Tulip Time was painted back in April when the tulips were fresh and delightful. Each season brings its own charm. I painted this one plein air out on the deck but simplified the background.
I decided to do a flatlay to show this painting off in a different way for my new website. By-the-way, that is up and running now! Same web address (www.hilaryfarmer.com) will take you to my newly hosted and fresh looking website. Hope you check it out!
This abstract exploration ended up with some artifacts from fairly early in the layering process that didn’t want to be covered up – flowers, a hummingbird and maybe the moon. This is definitely a case where the original is hard to capture in a photograph. When I paint this way, the textures and layers are quite challenging for me to show on line.
In my mind this one is reaching for “Monet meets Chagall”. 🙂
Tom wrote a really lovely poem that speaks to this painting beautifully.
coalescing currents curl from out of deeper darkness flowing down to pools that swirl with stillness beneath starless skies where hope abides and wing’d shapes may one day fly through the chaos life will strive to reach afar across this world where coalescing currents curl
Playing with twisting branch shapes and spring blooms, this was done from my imagination. It is a very freeing way to work! …And a bee because then you can smell the apple blossoms and hear the hummmm of activity when looking at the painting.
Here is Tom’s delightful haiku for this piece.
crooked branches trace stark shapes across winter sky where bees buzz in spring
I have been working on this painting (off and on) for months. I did post it once before but then after some time went by I decided to add even more layers. The overall photo doesn’t really show it well so I added some detail shots. I really do enjoy this process of building up and scraping away to reveal what’s underneath in places. It started out as a meditation on a friend’s garden I had visited and that is still there, but it dissolved and resolved into something else.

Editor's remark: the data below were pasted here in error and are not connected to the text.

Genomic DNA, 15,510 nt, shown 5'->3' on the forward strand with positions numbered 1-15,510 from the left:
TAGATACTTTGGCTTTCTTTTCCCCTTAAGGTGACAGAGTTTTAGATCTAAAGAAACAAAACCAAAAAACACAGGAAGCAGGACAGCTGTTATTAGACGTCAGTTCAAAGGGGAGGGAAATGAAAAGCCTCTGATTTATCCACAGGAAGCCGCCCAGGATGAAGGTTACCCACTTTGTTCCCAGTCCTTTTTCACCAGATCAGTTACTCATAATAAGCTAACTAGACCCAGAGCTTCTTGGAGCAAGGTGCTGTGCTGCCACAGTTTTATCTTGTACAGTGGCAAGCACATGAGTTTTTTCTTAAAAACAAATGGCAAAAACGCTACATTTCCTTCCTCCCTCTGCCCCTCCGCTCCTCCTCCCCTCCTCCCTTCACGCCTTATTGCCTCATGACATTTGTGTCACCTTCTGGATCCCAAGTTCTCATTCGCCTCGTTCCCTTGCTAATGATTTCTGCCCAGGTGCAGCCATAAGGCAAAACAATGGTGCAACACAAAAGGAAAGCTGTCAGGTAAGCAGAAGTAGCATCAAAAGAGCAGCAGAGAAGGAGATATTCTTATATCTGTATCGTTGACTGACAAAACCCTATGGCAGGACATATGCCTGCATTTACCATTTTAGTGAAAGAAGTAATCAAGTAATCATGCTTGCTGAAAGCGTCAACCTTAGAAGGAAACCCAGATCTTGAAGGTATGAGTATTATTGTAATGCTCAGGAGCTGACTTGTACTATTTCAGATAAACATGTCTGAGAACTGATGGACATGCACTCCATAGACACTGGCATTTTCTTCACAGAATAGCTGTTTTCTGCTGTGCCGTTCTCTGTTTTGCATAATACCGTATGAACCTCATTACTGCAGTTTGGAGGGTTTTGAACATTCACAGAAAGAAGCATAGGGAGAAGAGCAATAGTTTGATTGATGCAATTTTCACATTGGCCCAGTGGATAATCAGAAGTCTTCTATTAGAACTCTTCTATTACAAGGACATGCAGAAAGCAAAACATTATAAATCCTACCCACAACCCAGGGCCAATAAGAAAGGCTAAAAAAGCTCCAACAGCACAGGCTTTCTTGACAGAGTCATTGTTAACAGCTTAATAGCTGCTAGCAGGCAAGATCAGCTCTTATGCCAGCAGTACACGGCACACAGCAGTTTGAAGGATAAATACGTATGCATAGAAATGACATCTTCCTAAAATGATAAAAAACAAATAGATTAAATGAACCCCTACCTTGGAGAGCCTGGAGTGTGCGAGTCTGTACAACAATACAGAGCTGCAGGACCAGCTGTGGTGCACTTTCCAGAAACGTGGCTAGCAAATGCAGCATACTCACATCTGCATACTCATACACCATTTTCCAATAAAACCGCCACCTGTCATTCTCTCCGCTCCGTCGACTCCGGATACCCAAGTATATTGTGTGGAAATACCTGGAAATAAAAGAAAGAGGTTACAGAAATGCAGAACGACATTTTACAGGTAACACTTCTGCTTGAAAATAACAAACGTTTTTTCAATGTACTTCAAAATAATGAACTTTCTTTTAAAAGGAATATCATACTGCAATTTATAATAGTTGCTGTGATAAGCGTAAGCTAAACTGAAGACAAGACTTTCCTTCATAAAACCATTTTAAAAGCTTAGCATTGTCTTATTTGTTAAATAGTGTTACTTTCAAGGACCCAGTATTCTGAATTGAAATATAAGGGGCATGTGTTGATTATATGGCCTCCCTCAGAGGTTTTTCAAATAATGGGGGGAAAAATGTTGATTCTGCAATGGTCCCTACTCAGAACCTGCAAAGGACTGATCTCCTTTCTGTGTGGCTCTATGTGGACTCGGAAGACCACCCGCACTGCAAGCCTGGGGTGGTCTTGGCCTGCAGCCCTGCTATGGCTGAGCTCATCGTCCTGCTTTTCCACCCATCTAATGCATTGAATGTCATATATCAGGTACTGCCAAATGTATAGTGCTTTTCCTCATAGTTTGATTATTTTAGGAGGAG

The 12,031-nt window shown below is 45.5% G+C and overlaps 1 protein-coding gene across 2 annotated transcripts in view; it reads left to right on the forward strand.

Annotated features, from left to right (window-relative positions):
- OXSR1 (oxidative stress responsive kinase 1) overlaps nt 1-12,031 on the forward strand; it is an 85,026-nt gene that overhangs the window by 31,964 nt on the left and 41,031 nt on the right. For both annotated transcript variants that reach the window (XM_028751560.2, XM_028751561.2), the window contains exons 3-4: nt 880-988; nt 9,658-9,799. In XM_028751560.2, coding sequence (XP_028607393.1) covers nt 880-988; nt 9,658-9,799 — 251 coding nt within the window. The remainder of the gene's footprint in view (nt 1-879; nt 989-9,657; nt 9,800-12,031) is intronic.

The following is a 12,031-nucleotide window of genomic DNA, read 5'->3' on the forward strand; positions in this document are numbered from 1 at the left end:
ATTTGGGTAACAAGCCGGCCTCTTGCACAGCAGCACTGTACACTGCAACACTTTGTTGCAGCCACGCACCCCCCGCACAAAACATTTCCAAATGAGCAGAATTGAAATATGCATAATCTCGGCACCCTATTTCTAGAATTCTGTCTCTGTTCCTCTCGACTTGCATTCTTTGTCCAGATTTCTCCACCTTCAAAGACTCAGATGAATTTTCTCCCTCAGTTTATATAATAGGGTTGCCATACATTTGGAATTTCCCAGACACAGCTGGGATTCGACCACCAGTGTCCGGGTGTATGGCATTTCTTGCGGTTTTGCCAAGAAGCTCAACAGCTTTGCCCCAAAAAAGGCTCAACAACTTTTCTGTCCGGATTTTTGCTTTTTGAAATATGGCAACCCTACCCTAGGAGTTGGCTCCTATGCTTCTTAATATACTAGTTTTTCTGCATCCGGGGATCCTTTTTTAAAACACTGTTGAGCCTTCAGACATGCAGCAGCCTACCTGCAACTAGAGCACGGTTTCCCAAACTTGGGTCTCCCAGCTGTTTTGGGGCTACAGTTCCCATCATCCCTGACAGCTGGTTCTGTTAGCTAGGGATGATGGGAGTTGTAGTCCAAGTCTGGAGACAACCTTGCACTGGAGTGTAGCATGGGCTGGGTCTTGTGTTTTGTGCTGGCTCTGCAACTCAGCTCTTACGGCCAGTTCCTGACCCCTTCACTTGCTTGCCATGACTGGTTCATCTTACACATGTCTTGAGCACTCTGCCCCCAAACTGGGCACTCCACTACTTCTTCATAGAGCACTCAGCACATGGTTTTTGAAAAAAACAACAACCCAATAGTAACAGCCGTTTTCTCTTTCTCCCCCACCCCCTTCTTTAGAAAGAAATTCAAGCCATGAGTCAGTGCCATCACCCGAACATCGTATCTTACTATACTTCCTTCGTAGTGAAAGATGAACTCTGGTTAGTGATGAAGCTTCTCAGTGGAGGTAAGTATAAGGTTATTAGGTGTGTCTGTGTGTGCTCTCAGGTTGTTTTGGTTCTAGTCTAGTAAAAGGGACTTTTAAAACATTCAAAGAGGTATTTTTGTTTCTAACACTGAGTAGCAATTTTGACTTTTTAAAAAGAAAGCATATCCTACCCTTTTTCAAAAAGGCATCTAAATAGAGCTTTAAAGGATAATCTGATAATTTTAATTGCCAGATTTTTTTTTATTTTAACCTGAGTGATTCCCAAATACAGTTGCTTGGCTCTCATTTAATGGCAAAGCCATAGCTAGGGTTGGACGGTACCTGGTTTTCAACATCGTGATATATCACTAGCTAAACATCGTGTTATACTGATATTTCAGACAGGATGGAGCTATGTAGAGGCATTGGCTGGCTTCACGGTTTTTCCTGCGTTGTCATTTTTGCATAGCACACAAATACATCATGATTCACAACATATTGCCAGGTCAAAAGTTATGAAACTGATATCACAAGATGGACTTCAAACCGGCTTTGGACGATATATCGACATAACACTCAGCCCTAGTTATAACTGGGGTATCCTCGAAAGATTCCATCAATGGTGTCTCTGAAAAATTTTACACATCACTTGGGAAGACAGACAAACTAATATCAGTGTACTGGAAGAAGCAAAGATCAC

Tom wrote a deeply beautiful poem for this one.
Earth, water, air, and fire combine, combust, conflate, conspire to form the mystery of all things: the solid ground, a ghost that sings of other Edens lost to time and futures flying in their prime toward the secret, never seen. They flit and flutter, twist and lean to glimpse beyond this life’s abyss and catch a moment’s endless bliss.
This one started as a few abstract squiggles and evolved into a memory of a tree from the farm I grew up on. An old gnarled tree, it was really tall for a crabapple. It was gloriously covered in blossoms in the spring and small hard fruit in the fall that my mother made mysteriously delicious jelly from.
Tom’s poem is just perfect for it.
Four-score and ten: my season’s span from summer warmth to winter snows from spring’s first bud to autumn’s fan of drying leaves. My circle’s closed
by blossoms blousing in the breeze which grow to apples in the heat turned hard and tart by fall’s first sneeze then frost like diamonds dusts my feet.
Four-score and ten: my season’s span ’til hence I go where I began.
OK, this is the third and last bumblebee of this series …but who could blame me? They are so cute and this one even has a heart on its back. I scaled down my brushes a bit to do these but you can clearly see the brush strokes because the painting is so small.
Here is Tom’s poem for this one. I think this bumblebee deserves his nap. 🙂
Not every bee’s a working worker: some like me are known to chill upon a leaf. But I’m no shirker! I just rest when all is still.
I had so much fun painting the last bumblebee that I did another. It’s a challenge to get the fuzziness just so and the transparency of the wings too. Don’t forget how tiny the paintings in this series are – just 4″ x 4″.
Tom’s poem reflects the bustling busy-ness of the bees!
Scurry, shuffle, search and sniff, gather pollen all the day. Circle, flying, catch a whiff of new flowers… On my way!
This painting started life as an abstract and some elements of that are still here. However, the piece really started to develop after a visit to a friend’s beautiful garden back towards the end of August. That’s when floral elements started to show themselves. I went back and forth on this one for about a month building up layers and thinking about it before I finally decided it was finished. The title comes from the anenomes that are on the right side which are sometimes called “windflower” and as well, the feeling of a breeze drifting through the petals of all the sunlit flowers.
Here is Tom’s lovely haiku which captures the scene so succinctly.
dawn over garden summer world in soft dissolve through the morning mist